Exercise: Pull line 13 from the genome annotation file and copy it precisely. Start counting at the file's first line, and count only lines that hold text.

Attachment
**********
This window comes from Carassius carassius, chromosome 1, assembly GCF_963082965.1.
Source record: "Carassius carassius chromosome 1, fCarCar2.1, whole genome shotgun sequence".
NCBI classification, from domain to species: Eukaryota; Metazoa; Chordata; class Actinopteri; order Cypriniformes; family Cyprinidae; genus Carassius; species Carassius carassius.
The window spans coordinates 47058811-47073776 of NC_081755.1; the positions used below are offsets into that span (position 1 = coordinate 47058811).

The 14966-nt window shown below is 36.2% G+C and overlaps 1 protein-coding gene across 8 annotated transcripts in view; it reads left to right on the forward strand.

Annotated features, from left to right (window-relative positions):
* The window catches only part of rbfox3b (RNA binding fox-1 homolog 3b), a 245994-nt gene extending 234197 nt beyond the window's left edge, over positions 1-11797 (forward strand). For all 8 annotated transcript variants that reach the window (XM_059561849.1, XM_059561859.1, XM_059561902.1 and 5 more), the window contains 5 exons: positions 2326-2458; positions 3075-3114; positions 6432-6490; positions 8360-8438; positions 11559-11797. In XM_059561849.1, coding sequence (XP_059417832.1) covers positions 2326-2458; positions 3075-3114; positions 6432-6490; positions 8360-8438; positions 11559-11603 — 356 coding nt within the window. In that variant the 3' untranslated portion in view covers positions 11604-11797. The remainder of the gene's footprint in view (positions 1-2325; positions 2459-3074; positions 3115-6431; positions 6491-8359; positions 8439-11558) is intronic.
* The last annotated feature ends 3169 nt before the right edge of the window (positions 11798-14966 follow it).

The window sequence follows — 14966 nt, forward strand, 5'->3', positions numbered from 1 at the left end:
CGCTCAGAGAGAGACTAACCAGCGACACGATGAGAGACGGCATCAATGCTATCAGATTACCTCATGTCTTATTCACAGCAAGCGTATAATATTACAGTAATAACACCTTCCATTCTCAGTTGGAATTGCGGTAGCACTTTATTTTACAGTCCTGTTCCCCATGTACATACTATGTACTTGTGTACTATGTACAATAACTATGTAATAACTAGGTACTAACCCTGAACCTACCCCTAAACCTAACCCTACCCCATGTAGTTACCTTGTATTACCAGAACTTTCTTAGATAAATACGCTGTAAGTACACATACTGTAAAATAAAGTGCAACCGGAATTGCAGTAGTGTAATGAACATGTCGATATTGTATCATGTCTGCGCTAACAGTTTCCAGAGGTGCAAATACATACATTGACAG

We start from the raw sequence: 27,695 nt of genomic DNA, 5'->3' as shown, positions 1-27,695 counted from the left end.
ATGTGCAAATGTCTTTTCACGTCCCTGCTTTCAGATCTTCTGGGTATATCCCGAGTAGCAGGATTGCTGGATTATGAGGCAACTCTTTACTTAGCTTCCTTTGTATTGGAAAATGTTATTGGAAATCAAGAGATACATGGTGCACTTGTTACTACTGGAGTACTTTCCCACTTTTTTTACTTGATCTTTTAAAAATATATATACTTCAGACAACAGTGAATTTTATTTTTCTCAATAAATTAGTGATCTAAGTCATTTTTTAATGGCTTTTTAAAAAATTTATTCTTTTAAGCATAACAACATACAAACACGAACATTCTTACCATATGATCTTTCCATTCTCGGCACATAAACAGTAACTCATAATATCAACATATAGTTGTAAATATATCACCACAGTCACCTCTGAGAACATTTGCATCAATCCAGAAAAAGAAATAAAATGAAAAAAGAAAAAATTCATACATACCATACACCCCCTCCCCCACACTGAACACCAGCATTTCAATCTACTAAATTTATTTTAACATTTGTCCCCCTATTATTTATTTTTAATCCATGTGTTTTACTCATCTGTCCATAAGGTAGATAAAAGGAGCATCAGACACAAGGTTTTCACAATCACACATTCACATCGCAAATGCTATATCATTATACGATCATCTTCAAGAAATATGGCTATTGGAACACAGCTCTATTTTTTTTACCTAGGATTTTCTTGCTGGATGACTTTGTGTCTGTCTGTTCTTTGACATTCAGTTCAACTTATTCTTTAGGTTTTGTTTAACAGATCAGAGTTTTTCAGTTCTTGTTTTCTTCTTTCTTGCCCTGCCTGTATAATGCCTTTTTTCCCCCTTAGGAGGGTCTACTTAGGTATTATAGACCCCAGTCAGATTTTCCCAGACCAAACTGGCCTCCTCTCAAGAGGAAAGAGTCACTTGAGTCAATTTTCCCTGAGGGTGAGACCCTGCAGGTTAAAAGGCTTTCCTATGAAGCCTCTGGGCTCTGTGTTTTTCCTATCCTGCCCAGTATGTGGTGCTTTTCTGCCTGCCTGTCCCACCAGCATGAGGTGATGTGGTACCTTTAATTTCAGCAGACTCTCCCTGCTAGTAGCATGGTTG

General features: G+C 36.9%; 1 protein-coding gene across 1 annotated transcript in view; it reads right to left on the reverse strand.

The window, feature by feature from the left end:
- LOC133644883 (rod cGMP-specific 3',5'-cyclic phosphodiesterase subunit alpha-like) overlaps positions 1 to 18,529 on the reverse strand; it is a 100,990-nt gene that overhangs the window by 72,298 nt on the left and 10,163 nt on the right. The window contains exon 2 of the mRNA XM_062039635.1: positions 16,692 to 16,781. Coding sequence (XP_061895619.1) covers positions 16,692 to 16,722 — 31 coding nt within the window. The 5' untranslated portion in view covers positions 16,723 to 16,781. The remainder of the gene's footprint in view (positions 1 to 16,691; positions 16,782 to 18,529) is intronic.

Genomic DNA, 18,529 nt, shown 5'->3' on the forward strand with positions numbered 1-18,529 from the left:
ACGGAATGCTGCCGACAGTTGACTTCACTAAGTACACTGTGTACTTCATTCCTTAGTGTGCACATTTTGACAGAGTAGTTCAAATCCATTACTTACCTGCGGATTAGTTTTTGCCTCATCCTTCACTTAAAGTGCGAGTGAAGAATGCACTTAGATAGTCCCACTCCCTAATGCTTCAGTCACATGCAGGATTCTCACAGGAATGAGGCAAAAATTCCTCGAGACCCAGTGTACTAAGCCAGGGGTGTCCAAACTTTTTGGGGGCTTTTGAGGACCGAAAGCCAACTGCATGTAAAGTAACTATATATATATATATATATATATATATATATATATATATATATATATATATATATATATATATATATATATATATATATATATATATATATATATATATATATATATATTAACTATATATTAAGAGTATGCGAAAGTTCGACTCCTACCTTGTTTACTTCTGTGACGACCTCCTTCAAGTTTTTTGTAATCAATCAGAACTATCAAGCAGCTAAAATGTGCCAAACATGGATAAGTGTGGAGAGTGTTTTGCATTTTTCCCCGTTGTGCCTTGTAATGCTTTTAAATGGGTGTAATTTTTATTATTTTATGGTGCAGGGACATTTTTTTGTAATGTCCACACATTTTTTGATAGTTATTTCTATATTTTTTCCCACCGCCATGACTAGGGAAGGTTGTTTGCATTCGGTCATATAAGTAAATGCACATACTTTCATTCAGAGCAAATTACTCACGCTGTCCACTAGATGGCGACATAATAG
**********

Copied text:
General features: G+C 36.9%; 1 protein-coding gene across 1 annotated transcript in view; it reads right to left on the reverse strand.